“The kids in my room are so amazing,” says Karen Krueger, Aiden’s teacher. “The ones who shaved their heads knew what they were doing. They catch the spirit of giving from the actions of the adults around them.”

An example is Lyndsy, whose empathy runs deep. “I’m living it with Lisa,” she says. “I’m not in Lisa’s position, but Lisa’s one of my closest friends. To see them going through it is really hard.” She adds that she’s overwhelmed with the show of support for the Taylor family. “I get teary eyed. It just goes to show you that there are still people who care about others.”

Aiden's RoomSherry Hockman, project manager, has witnessed these sentiments with the Room of Hope. Some of the volunteers who worked on the last project in Pilot Grove offered to continue their service by helping with the Taylor home. Having set out to help others, the volunteers reap the rewards of giving, she says.

“God gives us gifts to help others,” she says. “A few years ago, I had a client who was diagnosed with an illness and couldn’t afford to go on with the project. At the time, I was so upset with her diagnosis.”

Sherry’s husband suggested she complete the project anyway as a gift. As the new surroundings took shape, the client told Sherry that the project gave her the very thing she had lost during her illness: something to look forward to. Soon afterward, Room of Hope was born.

Recently, a Columbia Home reader surprised Sherry with a monetary donation. “I thought maybe this was a way I could help out a little bit,” says Verlin Beam, whose American Family Insurance agency contributed $500 to Room of Hope. “I was just very impressed with what she was doing and am happy to be a part of it.”

Verlin says she knew Sherry was an interior designer but had no idea she was using her talents to help people and families struggling with illness. She was also impressed by how the rooms seemed realistic and livable rather than simply for show.

“Interior design can be very materialistic,” Sherry says. “When there’s chaos going on around us, material stuff in our homes does not matter. But fresh, clean surroundings can take a burden off. It’s so nice for the people we work with to have a moment, a joy.”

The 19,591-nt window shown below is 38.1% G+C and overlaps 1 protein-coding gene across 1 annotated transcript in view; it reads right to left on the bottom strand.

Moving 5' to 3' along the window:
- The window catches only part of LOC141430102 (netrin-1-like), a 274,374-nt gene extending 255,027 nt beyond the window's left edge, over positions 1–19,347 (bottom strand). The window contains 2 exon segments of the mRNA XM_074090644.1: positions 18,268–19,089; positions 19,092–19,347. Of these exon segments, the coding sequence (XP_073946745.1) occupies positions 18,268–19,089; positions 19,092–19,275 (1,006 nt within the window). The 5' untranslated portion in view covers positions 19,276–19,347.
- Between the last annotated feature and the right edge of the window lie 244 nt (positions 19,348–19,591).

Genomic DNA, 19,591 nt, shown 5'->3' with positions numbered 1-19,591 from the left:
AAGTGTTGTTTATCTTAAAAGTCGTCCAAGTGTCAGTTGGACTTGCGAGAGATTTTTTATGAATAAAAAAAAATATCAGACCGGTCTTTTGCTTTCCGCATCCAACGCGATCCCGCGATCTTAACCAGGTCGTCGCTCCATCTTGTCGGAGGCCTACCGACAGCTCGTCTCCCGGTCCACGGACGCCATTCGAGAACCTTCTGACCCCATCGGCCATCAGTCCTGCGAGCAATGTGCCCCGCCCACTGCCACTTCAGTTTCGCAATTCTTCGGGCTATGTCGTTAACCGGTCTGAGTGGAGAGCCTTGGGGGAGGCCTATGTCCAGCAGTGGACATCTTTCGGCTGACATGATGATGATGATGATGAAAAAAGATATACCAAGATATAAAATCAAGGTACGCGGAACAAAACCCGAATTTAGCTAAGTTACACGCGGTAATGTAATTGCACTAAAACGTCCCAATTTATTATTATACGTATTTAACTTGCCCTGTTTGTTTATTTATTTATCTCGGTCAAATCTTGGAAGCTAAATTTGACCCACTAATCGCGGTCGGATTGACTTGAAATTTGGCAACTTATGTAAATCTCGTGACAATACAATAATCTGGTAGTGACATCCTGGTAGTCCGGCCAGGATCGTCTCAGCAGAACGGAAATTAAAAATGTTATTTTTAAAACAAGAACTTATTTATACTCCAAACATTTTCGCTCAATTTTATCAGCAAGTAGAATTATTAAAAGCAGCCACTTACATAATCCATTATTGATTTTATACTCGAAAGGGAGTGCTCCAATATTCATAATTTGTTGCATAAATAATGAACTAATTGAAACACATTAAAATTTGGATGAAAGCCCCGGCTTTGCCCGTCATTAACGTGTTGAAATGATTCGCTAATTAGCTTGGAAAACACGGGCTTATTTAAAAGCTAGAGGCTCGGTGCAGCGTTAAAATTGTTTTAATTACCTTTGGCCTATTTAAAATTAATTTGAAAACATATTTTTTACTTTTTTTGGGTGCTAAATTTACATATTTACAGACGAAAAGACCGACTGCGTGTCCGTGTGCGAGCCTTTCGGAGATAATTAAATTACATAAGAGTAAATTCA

Josh might consider that an understatement. “Words cannot describe our gratitude,” he says. On the morning of the reveal, the Taylors were greeted by family, friends and a bedroom for Aiden that had been transformed into a baseball-lover’s dream. The evening before, MU Athletics treated the family to an MU baseball game, where Aiden threw out the first pitch, and Hampton Inn donated a night at the hotel, complete with an indoor swimming pool.

“You’ve already done so much,” says Lisa, who discovered that Room of Hope volunteers also repaired and redesigned the basement, which had flooded a few weeks before. “We have some of the best friends and family.”

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Contributors:

Bed, Bath and Beyond; Hampton Inn; Johnston Paint and Decorating; Lacrosse Lumber; Little Caesars Pizza; Majestic Home and Remodeling; University of Missouri Baseball; Oak Express; Pier One Imports; Play It Again Sports; Sherwin-Williams; Zimmer Radio Group; and iRepair.

Volunteers:

Dietlinde Stitzer, Megan Freese, director of marketing, MU Athletic Department; Laura Sasser, MU Athletic Department; Heidi Miles; Catherine Clare Kelly; Paula Bishop; Ted Korba

 

Room of HopeSherry Hockman, University Health Care System and Columbia Home have teamed up to bring patients at University Health Care the opportunity to have a gift — a gift of hope. Each chosen patient receives a room redesign to help him or her cope with his or her medical challenges and feel at ease. These projects would not be possible without the help of volunteers.